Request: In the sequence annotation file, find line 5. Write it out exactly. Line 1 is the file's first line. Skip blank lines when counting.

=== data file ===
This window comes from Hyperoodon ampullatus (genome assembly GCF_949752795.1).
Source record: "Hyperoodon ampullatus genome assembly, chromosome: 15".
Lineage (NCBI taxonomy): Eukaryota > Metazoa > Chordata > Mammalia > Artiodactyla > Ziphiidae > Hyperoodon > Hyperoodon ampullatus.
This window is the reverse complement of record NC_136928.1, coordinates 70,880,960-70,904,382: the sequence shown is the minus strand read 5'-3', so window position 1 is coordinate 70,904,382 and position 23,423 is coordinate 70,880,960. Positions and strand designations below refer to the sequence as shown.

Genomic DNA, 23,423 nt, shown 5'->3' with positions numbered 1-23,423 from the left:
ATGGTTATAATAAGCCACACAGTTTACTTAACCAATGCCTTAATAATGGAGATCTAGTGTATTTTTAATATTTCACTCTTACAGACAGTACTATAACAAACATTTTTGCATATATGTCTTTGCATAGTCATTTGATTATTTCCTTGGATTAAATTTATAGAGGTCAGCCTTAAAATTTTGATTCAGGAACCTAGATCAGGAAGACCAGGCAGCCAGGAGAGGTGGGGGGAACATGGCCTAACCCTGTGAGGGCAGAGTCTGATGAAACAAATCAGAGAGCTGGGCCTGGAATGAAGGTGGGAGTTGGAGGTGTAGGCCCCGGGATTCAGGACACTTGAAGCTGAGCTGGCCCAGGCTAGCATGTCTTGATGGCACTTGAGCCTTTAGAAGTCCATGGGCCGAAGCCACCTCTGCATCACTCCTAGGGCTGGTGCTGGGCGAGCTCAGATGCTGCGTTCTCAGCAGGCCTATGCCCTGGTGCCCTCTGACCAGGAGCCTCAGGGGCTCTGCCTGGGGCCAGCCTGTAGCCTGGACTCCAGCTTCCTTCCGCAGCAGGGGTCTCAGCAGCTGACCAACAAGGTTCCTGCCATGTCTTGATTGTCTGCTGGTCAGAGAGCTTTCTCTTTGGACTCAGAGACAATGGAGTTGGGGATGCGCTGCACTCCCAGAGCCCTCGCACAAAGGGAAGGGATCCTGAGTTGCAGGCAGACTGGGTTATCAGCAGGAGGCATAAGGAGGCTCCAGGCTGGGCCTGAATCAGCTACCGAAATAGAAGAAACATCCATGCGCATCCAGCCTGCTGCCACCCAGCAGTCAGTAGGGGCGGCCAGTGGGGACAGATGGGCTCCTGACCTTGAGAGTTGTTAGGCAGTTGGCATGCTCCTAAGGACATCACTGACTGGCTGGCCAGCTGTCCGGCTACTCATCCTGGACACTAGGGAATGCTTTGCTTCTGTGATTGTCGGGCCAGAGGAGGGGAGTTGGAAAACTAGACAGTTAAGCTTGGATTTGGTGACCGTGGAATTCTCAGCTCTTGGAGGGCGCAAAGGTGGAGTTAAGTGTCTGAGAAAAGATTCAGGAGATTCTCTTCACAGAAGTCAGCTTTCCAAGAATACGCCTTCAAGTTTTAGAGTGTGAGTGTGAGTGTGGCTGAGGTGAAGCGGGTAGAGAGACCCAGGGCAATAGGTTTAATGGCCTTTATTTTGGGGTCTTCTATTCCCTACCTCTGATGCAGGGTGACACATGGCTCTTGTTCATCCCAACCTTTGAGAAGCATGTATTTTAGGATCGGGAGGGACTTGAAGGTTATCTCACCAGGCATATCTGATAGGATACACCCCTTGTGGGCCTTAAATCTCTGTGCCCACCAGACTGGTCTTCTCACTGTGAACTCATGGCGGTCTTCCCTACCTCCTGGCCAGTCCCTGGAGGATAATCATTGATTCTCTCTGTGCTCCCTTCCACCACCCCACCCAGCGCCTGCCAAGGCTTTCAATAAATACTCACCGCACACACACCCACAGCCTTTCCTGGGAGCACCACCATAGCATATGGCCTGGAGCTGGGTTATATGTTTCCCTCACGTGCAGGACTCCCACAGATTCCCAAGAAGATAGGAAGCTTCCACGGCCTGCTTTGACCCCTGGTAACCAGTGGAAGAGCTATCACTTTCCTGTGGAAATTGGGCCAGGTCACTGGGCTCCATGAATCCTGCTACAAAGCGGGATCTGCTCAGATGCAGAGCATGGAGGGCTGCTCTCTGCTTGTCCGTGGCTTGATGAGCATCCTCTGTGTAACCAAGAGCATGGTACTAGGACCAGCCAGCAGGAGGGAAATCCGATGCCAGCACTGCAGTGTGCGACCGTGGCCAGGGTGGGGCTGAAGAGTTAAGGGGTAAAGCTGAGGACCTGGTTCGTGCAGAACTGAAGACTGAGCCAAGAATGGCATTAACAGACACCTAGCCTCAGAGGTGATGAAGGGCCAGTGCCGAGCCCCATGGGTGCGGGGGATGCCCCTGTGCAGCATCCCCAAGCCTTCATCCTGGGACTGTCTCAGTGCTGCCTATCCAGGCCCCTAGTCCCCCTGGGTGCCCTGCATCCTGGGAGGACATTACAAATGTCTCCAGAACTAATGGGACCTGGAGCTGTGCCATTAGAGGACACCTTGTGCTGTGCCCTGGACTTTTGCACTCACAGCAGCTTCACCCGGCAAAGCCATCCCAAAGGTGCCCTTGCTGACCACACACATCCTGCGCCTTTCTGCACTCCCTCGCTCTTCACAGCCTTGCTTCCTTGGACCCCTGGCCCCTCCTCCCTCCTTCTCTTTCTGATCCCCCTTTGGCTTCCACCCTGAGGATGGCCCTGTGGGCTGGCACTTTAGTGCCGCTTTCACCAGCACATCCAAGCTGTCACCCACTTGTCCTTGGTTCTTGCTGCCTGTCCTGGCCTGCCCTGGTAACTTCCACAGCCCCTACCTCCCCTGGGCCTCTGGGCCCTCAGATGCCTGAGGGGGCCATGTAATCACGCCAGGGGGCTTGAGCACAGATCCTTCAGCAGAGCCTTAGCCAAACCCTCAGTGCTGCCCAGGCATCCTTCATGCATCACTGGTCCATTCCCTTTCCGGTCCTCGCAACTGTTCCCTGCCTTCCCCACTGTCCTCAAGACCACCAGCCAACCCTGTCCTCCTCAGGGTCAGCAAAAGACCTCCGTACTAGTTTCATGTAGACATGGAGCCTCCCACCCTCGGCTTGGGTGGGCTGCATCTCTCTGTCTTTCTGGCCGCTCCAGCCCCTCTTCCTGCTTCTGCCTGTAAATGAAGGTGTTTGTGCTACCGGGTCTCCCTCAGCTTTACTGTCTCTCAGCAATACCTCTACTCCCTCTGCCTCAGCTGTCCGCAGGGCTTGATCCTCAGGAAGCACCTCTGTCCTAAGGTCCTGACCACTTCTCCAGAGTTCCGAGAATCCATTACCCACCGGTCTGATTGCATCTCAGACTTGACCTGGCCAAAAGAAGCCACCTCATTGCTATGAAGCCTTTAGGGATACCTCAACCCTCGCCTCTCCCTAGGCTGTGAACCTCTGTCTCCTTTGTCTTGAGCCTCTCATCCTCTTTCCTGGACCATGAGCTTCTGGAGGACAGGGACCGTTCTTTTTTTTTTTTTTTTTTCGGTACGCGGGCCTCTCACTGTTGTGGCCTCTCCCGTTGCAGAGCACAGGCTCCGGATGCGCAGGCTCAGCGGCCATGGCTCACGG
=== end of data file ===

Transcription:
Genomic DNA, 23,423 nt, shown 5'->3' with positions numbered 1-23,423 from the left: